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Punching Up That Theme

Posted on
Holes - Louis Sachar - YA Books - theme - writing tips - Novel Conclusions - Christi Gerstle

Louis Sachar’s Holes via Google Images

So you’ve gotten past the first draft, perhaps past the fifth draft, and you’re starting to hone in on bigger picture ideas like theme.  But what are the themes in your story?  And how do you make sure they don’t come across as forced morals?

Since I have trouble with this in my writing, I thought we could examine how the experts have done it.  In this case, those experts are JK Rowling and Louis Sachar.  Both Harry Potter and the Sorcerer’s Stone and Holes explore the theme of the importance of true friendship, and both of these books do it in a way that is real, warm, and absorbing, despite some crazy circumstances.

In Louis Sachar’s Holes, our “cursed” protagonist Stanley Yelnats has gotten himself into quite a pickle.  Accused of a crime he didn’t commit, he’s sent to a juvenile detention camp in the middle of the desert with a bunch of much less innocent delinquents.  Stanley makes friends with another outcast, a kid named Zero.  Inevitably, they get into some much more serious trouble (I won’t spoil it too much here), and they end up saving each other’s lives.  For the first time in as long as he can remember, Stanley has a real friend.  When he and Zero are still mired in craziness, Stanley is the happiest he’s ever been because he has someone he can depend on:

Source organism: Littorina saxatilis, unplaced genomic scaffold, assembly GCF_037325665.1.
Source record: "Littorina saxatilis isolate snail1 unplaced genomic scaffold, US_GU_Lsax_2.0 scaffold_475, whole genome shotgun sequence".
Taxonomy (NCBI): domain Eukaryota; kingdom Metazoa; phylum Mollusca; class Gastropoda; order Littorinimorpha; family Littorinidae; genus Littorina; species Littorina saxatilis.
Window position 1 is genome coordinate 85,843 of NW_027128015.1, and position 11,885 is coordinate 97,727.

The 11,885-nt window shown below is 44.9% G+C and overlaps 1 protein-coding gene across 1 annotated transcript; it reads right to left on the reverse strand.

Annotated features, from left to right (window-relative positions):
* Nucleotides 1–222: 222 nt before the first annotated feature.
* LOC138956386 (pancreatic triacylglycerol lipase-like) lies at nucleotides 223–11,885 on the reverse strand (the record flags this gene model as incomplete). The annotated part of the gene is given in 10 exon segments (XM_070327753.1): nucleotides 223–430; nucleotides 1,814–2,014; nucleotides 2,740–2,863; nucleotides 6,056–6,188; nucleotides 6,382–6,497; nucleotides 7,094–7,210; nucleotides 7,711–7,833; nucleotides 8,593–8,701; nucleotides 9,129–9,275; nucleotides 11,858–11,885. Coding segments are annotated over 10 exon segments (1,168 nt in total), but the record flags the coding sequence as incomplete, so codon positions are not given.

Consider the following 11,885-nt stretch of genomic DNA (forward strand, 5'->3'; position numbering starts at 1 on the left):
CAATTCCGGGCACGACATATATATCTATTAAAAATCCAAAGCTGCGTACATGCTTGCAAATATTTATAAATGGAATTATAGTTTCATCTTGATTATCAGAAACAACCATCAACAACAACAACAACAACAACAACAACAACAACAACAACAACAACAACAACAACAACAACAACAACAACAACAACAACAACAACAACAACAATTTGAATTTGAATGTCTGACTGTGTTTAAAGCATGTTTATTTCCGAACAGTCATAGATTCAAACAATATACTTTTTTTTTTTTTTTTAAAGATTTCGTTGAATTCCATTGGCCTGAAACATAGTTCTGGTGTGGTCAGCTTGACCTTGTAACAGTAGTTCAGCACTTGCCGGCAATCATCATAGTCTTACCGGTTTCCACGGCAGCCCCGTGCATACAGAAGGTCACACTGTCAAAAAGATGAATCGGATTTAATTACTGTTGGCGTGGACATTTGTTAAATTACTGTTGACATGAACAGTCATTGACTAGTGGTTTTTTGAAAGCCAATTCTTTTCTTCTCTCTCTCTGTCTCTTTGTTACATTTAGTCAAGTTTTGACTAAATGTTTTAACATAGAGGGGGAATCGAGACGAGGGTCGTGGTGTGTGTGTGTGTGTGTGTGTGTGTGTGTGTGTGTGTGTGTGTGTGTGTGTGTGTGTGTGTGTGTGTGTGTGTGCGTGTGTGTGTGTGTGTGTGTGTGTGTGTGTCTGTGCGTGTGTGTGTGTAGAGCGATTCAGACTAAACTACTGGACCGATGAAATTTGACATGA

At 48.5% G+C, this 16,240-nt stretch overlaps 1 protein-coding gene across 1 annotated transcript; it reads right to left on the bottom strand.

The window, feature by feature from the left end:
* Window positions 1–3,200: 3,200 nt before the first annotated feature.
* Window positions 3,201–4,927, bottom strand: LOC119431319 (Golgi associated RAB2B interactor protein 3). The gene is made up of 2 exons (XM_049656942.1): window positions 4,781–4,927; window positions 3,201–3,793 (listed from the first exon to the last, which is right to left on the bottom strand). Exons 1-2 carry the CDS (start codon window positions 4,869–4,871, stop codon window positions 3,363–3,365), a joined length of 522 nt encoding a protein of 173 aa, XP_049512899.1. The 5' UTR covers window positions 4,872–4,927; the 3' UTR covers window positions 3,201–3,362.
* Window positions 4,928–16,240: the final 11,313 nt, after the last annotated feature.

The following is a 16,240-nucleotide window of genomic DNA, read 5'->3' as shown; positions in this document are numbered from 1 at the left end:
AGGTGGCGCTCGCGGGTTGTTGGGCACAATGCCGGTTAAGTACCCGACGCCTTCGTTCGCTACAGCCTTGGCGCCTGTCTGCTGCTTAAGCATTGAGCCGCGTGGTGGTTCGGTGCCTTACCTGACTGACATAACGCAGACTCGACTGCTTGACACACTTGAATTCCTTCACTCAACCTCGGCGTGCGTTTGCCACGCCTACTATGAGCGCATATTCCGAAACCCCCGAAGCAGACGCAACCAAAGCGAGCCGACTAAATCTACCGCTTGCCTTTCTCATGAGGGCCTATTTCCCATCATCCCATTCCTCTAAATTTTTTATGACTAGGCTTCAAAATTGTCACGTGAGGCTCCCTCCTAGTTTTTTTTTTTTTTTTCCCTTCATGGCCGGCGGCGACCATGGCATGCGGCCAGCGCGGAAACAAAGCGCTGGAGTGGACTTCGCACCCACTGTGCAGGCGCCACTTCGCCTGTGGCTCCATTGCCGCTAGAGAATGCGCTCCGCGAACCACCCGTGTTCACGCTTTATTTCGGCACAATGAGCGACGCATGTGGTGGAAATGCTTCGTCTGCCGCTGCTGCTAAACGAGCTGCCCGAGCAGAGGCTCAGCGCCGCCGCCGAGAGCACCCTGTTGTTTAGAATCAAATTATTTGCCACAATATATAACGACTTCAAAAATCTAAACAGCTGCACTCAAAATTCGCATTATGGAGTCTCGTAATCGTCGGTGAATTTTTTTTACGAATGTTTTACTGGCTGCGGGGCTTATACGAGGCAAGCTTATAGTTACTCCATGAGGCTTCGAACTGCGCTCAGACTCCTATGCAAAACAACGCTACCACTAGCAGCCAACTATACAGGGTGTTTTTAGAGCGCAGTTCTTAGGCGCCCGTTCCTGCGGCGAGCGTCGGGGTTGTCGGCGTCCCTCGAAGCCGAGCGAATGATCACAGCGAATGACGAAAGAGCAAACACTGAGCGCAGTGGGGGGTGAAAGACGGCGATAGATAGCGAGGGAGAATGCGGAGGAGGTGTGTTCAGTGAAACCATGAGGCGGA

As Stanley stared at the glittering night sky, he thought there was no place he would rather be.  He was glad Zero put the shoes on the parked car.  He was glad they fell from the overpass and hit him on the head.

With some fantastic showing instead of telling, Sachar explores this theme of the importance of true friendship without getting preachy.  We know, through Sachar’s spare, straightforward storytelling, that Stanley and Zero needed each other.  The theme is an integral part of the plot, and it gives the story depth.

Rowling explores this same theme in Harry Potter and the Sorcerer’s Stone (or Philosopher’s Stone), the first book in the series.  She knew (though we as readers did not) that the friendship between Harry, Ron, and Hermione had to hold strong for an entire series and had to ring true.

Harry winning their friendship.  JK Rowling was so adamant about the importance of this scene that she had to convince her editor it was worth keeping.  On her old website, she explained, “Hermione is so very annoying in the early part of Philosopher’s Stone that I really felt it needed something (literally) huge to bring her together with Harry and Ron.”

What can we learn from these expert authors?  What questions can we ask ourselves while revising?

  • Which themes exist already in my story?
  • Which of these themes is most integral to my plot?
  • What can I do to make this idea clearer?

What do you all think?  How do you approach theme when writing?